We should be teaching students the value of the fruits of the spirit, excellence in pursuit of biblical principles, and preparing them to be life-long learners of God’s Word. As educators “Our concern for learners goes well beyond the immediate function of providing students goes well beyond helping them to score well on tests and prove their intellectual abilities.” (Graham, 2003, p. 133) We should have as Graham describes, a “Christian mind” where we shift our thinking to an eternal paradigm versus an Earthly one. (Graham, 2003, p. 132) This mindset should lead us back to our own personal foundation we have built within the Christian faith. God’s holy word should influence our decision making not only in life, but also within the classroom. Implications for Educational practice The appropriate use of the Bible is critical in developing a biblical worldview. It is easy to cherry-pick a verse to fit any given situation, however, that can take us quickly off track before a good framework is built. Our text tells us “that the Bible should be used to build a framework for informing and directing our inquiries into any subject.” (Graham, 2003, p. 14)
We can accomplish this by first deciding what we want the students to know, and weaving Christian themes into our lessons. An issue that can develop here is that there are different interpretations as well as the need to apply passages in either a literal or metaphorical way. We must be careful that our studies don’t lead radical ideas that the Word has never before revealed, as some preachers and teachers of today’s religious ideals. As I learned in an introduction to hermeneutics course, context is everything, and the Bible isn’t going to mean something now that it has never meant before. This leads us to examine both our controlling and professed beliefs which are the foundation to our worldview. Ultimately, in application, the goal of every Christian is to be more like Christ, and as educators our supreme goal should be to point our students to God. As educators, we have the greatest example of a teacher in Jesus. Jesus “taught with authority”, but balanced that with a “servant-leader quality”, which resonates with me significantly. (Graham, 2003, p. 135,136)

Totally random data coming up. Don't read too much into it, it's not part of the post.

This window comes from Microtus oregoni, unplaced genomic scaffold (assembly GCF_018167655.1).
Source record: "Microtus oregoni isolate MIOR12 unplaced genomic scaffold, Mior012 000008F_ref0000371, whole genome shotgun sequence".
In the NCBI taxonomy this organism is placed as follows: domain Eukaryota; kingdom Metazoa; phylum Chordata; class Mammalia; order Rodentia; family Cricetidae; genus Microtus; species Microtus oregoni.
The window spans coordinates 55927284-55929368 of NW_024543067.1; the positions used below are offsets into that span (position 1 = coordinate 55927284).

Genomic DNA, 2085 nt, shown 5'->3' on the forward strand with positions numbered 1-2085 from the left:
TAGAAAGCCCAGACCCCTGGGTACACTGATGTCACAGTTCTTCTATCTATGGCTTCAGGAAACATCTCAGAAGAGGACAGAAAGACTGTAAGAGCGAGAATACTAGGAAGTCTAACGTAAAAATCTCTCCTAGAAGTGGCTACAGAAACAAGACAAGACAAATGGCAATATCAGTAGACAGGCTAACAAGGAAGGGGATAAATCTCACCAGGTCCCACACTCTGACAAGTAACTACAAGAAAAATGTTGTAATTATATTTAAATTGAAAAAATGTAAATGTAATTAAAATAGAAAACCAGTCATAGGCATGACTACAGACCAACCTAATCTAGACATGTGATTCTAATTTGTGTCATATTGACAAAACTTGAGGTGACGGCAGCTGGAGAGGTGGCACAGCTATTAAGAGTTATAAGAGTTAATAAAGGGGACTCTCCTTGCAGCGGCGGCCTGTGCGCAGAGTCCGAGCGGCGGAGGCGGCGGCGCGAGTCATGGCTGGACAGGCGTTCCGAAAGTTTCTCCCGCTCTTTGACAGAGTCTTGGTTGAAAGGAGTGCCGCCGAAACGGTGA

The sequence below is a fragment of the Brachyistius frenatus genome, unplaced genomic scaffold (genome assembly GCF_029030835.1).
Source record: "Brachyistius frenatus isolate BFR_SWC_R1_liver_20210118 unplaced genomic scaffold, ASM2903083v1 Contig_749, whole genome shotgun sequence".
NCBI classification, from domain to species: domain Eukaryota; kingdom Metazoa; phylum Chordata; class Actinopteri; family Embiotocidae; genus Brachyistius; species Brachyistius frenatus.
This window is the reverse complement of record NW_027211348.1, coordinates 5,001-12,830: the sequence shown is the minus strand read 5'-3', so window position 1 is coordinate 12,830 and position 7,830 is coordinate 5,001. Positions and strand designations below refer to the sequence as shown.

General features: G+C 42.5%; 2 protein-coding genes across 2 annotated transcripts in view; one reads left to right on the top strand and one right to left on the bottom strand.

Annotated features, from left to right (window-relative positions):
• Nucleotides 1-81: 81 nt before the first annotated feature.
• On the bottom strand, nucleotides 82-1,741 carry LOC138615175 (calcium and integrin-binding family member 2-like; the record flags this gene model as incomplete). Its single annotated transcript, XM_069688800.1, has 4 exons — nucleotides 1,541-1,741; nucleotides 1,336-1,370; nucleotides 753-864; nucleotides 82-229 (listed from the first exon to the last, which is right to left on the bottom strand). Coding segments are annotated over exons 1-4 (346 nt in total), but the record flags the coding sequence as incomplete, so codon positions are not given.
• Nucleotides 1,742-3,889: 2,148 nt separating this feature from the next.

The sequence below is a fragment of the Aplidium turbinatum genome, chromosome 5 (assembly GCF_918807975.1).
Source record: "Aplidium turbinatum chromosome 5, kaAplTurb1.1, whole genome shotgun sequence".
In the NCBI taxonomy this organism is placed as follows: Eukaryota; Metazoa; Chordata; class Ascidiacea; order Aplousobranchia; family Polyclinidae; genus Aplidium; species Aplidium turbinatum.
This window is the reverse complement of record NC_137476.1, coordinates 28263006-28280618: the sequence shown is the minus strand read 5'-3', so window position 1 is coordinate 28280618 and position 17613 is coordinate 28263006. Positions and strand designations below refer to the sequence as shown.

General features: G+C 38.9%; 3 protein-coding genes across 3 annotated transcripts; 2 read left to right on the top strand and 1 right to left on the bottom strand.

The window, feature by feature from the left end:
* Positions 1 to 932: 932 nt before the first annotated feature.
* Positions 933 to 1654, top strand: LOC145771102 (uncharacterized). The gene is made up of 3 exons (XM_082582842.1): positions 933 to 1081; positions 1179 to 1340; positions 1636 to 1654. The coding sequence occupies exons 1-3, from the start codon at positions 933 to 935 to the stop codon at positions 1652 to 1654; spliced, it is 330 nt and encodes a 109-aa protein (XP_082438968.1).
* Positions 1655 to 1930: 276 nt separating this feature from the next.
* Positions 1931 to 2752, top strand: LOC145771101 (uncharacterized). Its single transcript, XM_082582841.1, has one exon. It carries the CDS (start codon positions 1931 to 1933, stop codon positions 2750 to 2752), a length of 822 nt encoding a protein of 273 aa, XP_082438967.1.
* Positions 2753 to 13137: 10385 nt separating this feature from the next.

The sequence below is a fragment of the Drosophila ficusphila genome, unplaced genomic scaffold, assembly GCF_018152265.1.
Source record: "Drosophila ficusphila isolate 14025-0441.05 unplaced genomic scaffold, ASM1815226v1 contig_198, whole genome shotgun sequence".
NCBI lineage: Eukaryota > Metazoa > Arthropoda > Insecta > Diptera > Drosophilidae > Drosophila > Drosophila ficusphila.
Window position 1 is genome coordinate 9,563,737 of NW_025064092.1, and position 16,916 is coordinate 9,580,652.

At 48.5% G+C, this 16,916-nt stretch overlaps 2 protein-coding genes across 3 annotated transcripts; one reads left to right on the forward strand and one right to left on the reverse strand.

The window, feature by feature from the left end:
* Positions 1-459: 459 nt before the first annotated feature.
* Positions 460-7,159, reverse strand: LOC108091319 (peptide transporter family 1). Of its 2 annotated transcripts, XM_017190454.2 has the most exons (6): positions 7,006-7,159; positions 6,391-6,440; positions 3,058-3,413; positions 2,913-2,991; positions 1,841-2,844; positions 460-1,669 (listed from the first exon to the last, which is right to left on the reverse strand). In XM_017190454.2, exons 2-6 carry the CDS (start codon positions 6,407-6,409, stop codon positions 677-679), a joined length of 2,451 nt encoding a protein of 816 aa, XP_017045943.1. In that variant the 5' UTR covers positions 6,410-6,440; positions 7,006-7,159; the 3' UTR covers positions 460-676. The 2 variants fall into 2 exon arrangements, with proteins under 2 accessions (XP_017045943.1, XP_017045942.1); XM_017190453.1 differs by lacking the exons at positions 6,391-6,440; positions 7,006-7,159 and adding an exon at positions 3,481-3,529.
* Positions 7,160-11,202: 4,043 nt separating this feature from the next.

With Jesus as our example to emulate, to become a servant leader we must actively listen with empathy to encourage our students on the right path. The commitment we have to education must be firm while we “shepherd our flock” of students. (Graham, 2003, p. 140) We will know that our students have grasped what we have taught them when their life shows the fruit of biblical principles they have applied to their life. It is God’s intention that we as educators not only love and meet the needs of our students but to point them to Christ. The biblical worldview is the way in which we look at the world through the Word of God, and it holds the framework through which we are to live our lives. It is my hope that I would always remain steadfast as Timothy 2:15 says to “Give the diligence to present thyself approved unto God, a workman that needeth not to be ashamed, handling aright the word of truth.”(AMP) I hope to one day use the themes presented in the philosophy of education to teach my students a good work ethic, the fruits of the spirit, and the grace and love that Christ has shown me. As I continue to grow in faith, I expect to grow in servant leadership and to marry my teaching techniques to Jesus’ example.